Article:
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twenty-five feet wide, with a deep hole of water on one side and a very high bluff on the other. This was the watering place for the cattle of that particular range. We built a pen and fenced in one end of this natural chute, leaving the other end open so that when a bunch of cattle came down for water we crowded in on them and ran them into our pen through the trap. We often started after them out on the range, and in order to get away from us, they would make for the water hole, and right into our trap they would go. We usually kept them in this pen without water or grass until they became tame enough to drive to our other pens some distance away, when, of course, they were then driven regularly for water and grazing. We kept this up until we had about a thousand head of maverick yearlings.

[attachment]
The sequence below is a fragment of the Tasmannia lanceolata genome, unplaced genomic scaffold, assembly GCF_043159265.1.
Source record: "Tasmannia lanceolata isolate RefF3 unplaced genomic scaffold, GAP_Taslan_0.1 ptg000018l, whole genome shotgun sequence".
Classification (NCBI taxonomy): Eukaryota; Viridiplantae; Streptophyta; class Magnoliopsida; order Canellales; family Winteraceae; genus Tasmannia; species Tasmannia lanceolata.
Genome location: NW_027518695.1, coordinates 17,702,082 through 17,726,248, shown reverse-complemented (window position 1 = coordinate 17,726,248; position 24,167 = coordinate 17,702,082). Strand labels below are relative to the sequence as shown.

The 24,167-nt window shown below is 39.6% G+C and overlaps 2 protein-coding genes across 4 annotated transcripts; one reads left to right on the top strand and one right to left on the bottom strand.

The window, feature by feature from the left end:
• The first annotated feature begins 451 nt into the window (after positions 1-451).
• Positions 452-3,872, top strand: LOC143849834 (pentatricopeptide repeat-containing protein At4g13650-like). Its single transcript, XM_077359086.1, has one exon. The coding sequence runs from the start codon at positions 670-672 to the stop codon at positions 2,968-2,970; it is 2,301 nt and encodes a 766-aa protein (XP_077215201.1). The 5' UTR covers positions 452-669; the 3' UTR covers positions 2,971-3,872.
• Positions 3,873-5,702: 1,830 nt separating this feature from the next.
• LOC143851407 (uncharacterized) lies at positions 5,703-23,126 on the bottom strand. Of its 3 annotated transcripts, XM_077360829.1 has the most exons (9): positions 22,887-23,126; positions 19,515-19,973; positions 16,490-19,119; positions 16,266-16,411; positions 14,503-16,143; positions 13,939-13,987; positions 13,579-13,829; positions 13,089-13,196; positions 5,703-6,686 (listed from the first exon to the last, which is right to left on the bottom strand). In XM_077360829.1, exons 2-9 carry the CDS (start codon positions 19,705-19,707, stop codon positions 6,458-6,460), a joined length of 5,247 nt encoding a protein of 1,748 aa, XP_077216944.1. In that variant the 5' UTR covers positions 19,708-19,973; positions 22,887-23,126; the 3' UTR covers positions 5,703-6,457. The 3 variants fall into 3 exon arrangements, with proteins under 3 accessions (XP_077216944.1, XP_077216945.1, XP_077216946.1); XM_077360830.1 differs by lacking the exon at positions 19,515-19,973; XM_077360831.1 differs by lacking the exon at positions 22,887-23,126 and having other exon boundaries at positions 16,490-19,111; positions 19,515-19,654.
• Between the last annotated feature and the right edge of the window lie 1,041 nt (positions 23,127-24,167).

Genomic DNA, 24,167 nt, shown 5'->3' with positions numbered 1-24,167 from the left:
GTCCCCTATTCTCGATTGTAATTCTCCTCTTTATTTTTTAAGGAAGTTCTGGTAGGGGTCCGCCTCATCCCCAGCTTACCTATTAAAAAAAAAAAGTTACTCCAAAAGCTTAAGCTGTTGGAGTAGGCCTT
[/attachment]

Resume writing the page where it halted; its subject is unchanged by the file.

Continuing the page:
Harve Putman and my brother, Charlie, decided to sell their undivided interest in these yearlings, and John Putnam and myself bought them for $2.50 per head, on credit, to be paid for on our return from the Kansas market. We drove the herd by way of Fort Worth and crossed the Texas line at Red River Station. We put a bell on an old cow for a leader, and when a yearling got lost from the herd, and came within hearing of that bell it generally came back to the herd. We reached Abilene, Kansas, with our yearlings in good shape, and we sold them for eight dollars per head. We found ourselves in possession of $8,000, and had started out without a dollar. But any old trail driver who found himself rich in Abilene, Kansas, in 1871, knows the rest.
In 1872 my brother, Charlie, and I took a mixed herd of about a thousand head up the trail. This time we made a general round-up. It was the custom in those days for the party or parties getting up a round-up to take along cattle belonging to people they knew. Owners were glad to have them driven to market and sold. The distance between ranches was so great that a consultation was not possible every time, and it was usually left